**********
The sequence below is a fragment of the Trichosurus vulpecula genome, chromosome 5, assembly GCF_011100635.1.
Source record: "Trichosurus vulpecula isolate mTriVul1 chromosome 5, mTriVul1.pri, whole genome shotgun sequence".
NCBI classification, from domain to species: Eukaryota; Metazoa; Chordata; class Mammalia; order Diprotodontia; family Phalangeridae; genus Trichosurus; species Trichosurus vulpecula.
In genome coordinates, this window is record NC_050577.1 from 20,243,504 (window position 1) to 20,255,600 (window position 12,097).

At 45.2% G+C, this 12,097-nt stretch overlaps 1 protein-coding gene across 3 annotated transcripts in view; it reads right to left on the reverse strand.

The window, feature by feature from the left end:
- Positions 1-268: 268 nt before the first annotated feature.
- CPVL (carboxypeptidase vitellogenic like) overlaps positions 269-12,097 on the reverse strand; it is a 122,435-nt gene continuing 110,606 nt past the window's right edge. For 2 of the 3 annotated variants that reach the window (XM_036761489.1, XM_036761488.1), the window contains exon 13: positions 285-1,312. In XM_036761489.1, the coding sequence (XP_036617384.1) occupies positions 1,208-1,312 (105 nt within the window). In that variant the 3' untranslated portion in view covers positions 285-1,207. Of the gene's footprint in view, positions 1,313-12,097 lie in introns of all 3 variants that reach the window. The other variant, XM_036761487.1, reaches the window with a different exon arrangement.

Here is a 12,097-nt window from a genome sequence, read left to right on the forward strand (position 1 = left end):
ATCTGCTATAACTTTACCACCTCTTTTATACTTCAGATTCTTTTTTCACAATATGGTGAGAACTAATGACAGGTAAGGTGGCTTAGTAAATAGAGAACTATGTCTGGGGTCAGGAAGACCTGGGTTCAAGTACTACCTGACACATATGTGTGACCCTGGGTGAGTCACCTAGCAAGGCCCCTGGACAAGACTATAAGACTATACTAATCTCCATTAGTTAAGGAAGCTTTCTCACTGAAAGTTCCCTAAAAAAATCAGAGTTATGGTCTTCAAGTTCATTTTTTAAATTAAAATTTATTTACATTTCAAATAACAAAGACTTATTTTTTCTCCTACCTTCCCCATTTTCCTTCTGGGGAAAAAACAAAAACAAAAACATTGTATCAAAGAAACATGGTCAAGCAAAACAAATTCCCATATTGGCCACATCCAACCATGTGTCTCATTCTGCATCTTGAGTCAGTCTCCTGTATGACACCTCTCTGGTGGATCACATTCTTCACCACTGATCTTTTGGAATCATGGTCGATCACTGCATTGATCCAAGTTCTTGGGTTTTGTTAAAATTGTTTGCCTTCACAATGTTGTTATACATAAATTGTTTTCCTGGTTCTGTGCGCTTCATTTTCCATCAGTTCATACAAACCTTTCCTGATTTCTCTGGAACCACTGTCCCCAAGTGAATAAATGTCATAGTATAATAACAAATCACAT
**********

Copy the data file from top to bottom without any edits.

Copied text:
The sequence below is a fragment of the Trichosurus vulpecula genome, chromosome 5, assembly GCF_011100635.1.
Source record: "Trichosurus vulpecula isolate mTriVul1 chromosome 5, mTriVul1.pri, whole genome shotgun sequence".
NCBI classification, from domain to species: Eukaryota; Metazoa; Chordata; class Mammalia; order Diprotodontia; family Phalangeridae; genus Trichosurus; species Trichosurus vulpecula.
In genome coordinates, this window is record NC_050577.1 from 20,243,504 (window position 1) to 20,255,600 (window position 12,097).

At 45.2% G+C, this 12,097-nt stretch overlaps 1 protein-coding gene across 3 annotated transcripts in view; it reads right to left on the reverse strand.

The window, feature by feature from the left end:
- Positions 1-268: 268 nt before the first annotated feature.
- CPVL (carboxypeptidase vitellogenic like) overlaps positions 269-12,097 on the reverse strand; it is a 122,435-nt gene continuing 110,606 nt past the window's right edge. For 2 of the 3 annotated variants that reach the window (XM_036761489.1, XM_036761488.1), the window contains exon 13: positions 285-1,312. In XM_036761489.1, the coding sequence (XP_036617384.1) occupies positions 1,208-1,312 (105 nt within the window). In that variant the 3' untranslated portion in view covers positions 285-1,207. Of the gene's footprint in view, positions 1,313-12,097 lie in introns of all 3 variants that reach the window. The other variant, XM_036761487.1, reaches the window with a different exon arrangement.

Here is a 12,097-nt window from a genome sequence, read left to right on the forward strand (position 1 = left end):
ATCTGCTATAACTTTACCACCTCTTTTATACTTCAGATTCTTTTTTCACAATATGGTGAGAACTAATGACAGGTAAGGTGGCTTAGTAAATAGAGAACTATGTCTGGGGTCAGGAAGACCTGGGTTCAAGTACTACCTGACACATATGTGTGACCCTGGGTGAGTCACCTAGCAAGGCCCCTGGACAAGACTATAAGACTATACTAATCTCCATTAGTTAAGGAAGCTTTCTCACTGAAAGTTCCCTAAAAAAATCAGAGTTATGGTCTTCAAGTTCATTTTTTAAATTAAAATTTATTTACATTTCAAATAACAAAGACTTATTTTTTCTCCTACCTTCCCCATTTTCCTTCTGGGGAAAAAACAAAAACAAAAACATTGTATCAAAGAAACATGGTCAAGCAAAACAAATTCCCATATTGGCCACATCCAACCATGTGTCTCATTCTGCATCTTGAGTCAGTCTCCTGTATGACACCTCTCTGGTGGATCACATTCTTCACCACTGATCTTTTGGAATCATGGTCGATCACTGCATTGATCCAAGTTCTTGGGTTTTGTTAAAATTGTTTGCCTTCACAATGTTGTTATACATAAATTGTTTTCCTGGTTCTGTGCGCTTCATTTTCCATCAGTTCATACAAACCTTTCCTGATTTCTCTGGAACCACTGTCCCCAAGTGAATAAATGTCATAGTATAATAACAAATCACAT